• Department of recruitment. This department will be focused at getting as many participants as possible and to get participants who fit into the profiles for certain positions within the organization. The Department of recruitment will have a competitative character. Individual or groups of recruiters will compete to get participants. Those who have the most succes will get some kind of reward, while the unsuccesful could be excluded from the recruitment proces eventually. The recruiters do not 'work' for the organization. They can have their own methods and use their own time schedules. Succes will only be measured in the amount of participants and lack of complaints on the recruiting methods. The department of recruitment could be headed by a manager who will give recruiting tasks to the recruiters. This manager has no authority on the recruiters, since these recruiters don't officially 'work' for the organization. Some of the recruiters could 'work' for the Department of marketing.
    • Department of marketing. This department will determine what kind of participants will be searched for and how to advertise Wikiversity or the corporate organization to the outside world. It will start new projects and determine what is needed to organize them. The Department of marketing will be focused at commitment and quality. It will become an exclusive organization, which means that editing will only be possible for those who 'work' in the marketing department. There could be tasks and deadlines. Participants are required to fit into the profile and need to give a cv before applying. They will get a contract for a specific period of time, after which they can be replaced by others. Some of the recruiters with special recruiting tasks could become a member of this organization. The Department of marketing will give tasks to the Department of recruitment, so the managers of the Department of recruitment are required to do what the Department of marketing wants them to do.
    • Philosophy department. This department focus mainly on the quality instead of the quantity. The name doesn't require that only philosophers can be part of it. However people who want to join this department have to fit into the profile and will get a contract and tasks, just like the Department of marketing. The Philosophy department will have an exclusive section and a public section and will cooperate with the marketing department. This department will be open to all kinds of theories. These theories could relate to epistemology, management on the internet, ethics and many other issues.

Additional departments can be started overtime. At first i want to start with recruitment, then the marketing department will be started, followed by the philosophy department. The first task will be to get as many participants as possible, so i hope that i can recruit all interested here to help to recruit. Recruitment could be done for all kinds of projects within Wikiversity or the Wikimedia Foundation.--Daanschr 11:16, 22 December 2006 (UTC)[reply]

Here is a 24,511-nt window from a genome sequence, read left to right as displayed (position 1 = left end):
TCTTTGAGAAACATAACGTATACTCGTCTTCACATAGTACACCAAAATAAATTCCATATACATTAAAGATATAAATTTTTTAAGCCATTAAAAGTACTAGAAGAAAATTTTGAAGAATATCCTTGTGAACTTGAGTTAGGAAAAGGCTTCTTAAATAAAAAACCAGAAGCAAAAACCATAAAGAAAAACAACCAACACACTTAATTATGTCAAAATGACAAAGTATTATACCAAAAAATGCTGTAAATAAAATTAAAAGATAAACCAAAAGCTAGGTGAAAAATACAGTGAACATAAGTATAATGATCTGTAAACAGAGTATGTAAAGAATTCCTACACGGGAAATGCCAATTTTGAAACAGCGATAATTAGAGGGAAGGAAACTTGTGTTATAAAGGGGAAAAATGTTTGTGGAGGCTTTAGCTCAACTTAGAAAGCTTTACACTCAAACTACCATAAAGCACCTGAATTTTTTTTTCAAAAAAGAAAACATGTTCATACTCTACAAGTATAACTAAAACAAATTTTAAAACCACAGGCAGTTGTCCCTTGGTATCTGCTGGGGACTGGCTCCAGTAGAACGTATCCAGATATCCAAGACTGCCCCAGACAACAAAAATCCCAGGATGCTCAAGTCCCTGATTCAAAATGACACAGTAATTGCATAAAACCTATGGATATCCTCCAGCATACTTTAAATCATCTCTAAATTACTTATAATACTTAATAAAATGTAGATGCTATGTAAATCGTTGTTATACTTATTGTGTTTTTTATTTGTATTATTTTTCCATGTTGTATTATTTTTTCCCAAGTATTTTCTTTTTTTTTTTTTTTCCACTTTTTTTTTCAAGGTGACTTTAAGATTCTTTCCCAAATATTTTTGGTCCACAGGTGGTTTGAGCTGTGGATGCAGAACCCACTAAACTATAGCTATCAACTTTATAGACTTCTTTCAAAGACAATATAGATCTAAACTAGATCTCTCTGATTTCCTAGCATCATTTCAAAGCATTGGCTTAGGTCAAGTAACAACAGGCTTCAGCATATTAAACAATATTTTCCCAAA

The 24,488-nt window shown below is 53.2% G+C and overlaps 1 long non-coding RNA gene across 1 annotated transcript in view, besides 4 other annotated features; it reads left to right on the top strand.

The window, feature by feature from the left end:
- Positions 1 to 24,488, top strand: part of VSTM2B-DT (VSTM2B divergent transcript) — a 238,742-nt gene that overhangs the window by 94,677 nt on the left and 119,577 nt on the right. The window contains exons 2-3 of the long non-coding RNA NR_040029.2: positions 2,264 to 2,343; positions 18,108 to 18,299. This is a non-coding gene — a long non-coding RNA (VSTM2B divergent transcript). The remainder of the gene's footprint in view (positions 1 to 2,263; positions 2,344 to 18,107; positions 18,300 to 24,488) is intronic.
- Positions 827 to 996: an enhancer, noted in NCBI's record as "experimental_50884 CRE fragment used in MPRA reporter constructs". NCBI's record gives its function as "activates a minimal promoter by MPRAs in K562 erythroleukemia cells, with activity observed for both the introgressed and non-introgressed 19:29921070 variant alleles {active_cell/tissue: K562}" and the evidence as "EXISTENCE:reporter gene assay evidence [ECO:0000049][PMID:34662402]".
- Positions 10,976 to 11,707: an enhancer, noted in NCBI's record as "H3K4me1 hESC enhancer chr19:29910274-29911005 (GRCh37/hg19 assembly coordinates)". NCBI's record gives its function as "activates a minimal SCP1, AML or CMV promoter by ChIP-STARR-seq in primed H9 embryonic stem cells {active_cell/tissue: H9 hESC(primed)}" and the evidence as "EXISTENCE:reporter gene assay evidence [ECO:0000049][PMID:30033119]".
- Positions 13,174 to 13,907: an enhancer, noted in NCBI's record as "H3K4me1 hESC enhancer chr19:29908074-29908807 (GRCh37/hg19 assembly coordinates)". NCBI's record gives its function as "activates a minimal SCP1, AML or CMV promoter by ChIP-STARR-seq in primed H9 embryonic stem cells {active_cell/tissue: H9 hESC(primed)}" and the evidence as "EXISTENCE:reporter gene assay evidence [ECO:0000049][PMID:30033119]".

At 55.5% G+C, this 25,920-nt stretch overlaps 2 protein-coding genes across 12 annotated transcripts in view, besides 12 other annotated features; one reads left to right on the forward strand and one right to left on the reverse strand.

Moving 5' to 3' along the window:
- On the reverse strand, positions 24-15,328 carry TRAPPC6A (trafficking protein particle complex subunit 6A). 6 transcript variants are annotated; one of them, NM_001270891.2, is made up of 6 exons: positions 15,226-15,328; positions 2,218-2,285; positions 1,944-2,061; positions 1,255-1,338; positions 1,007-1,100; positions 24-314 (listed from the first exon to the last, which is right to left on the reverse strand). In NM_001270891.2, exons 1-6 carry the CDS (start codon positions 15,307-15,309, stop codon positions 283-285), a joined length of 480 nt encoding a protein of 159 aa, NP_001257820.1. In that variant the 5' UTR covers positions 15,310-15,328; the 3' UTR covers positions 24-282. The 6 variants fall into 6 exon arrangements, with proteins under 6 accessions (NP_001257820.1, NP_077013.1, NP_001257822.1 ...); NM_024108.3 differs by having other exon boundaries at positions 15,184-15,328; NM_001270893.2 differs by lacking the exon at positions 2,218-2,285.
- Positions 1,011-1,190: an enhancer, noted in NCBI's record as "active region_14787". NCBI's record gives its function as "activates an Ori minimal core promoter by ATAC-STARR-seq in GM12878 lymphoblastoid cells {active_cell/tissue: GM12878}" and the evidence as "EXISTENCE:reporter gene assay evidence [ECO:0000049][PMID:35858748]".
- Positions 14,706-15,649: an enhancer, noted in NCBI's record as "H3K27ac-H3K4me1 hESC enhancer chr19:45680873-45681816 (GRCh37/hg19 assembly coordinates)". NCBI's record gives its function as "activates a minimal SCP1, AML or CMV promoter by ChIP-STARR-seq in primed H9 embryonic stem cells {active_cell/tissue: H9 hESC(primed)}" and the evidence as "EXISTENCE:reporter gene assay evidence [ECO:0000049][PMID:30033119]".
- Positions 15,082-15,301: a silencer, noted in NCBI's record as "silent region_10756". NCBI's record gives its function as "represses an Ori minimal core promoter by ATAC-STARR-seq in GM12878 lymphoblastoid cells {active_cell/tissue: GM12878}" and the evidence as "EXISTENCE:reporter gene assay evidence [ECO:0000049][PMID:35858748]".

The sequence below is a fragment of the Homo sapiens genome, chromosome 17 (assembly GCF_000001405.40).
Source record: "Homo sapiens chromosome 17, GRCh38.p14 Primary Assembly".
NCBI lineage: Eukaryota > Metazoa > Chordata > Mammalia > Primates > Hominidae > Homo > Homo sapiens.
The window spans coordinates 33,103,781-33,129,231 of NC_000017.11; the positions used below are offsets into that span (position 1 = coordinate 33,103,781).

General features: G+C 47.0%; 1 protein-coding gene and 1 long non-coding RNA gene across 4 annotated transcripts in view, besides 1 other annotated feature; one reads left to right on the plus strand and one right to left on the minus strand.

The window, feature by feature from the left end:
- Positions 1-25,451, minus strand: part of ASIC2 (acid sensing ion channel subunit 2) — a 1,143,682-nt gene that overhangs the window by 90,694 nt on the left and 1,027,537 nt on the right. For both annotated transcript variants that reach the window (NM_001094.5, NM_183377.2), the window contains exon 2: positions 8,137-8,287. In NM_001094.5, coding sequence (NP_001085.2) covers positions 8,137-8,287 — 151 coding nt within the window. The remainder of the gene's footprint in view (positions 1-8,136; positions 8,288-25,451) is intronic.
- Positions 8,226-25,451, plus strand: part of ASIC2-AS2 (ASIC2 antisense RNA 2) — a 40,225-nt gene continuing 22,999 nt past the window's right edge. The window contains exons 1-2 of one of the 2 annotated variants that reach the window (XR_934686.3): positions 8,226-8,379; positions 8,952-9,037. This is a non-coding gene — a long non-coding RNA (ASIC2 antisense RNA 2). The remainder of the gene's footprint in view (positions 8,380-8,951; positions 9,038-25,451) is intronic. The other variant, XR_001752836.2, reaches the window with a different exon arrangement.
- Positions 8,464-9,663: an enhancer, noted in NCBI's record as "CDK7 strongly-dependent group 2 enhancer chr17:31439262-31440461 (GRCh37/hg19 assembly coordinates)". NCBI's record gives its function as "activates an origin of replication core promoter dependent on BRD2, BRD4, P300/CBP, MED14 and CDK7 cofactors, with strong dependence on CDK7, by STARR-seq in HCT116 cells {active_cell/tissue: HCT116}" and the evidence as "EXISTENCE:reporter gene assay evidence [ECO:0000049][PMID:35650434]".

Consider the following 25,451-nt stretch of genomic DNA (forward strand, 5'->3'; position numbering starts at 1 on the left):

Well, I don't think "top-down" is something that will get a lot of support: it's really contrary to the idea of a wiki. Wikipedia's difficulties were taken into account from the beginning however. For example:
  • Our system of mentoring and appointing Custodians rather than openly electing administrators is in some sense a "top-down" structure, but our choice of the word "Custodian" was carefully made to try to tone down the heirarchical aspects, and in fact none of the current Custodians are prone to telling people how to do things.
  • Our lack of a concrete "Manual of Style" allows people to simply create content, rather than policing or being policed.
  • Our fairly narrow focus should keep us from falling into the wikipedian trap of being "everything for everybody".
As far as the 3 suggestions, I like the ideas, except for the "exclusive organization" part of it. Again, exclusivity is contrary to the wiki ethic. Having a project for recruiting and marketing is probably a good idea, the philosophy part is actually discussed right here on the colloquium. --SB_Johnny | talk 14:27, 22 December 2006 (UTC)[reply]
The reason for exclusivity is that people have to prove their worth in order to be able to contribute. This is common practise in governments, business, universities, non-governmental organizations. I want to try something new, so i surpass the wiki ethic. Otherwise commitment and quality will probably not be possible.--Daanschr 15:36, 22 December 2006 (UTC)[reply]
I'm not sure that Wikiversity:Corporatism is a good name for something to exist within the Wikiversity website. The Wikimedia Foundation is the corporate entity that controls Wikiversity. According to the Wikipedia article on corporatism, the term has several possible meanings but I'm not sure that any of them are exactly what you are getting at. I do think we could have a more organized approach to recruitment, marketing and setting quality standards. I encourage you to start pages for them in the "Wikiversity:" namespace. There are already existing efforts in these three areas that could be better organized with the help of such pages. You might also be interested in Wikiversity NPC. --JWSchmidt 15:56, 22 December 2006 (UTC)[reply]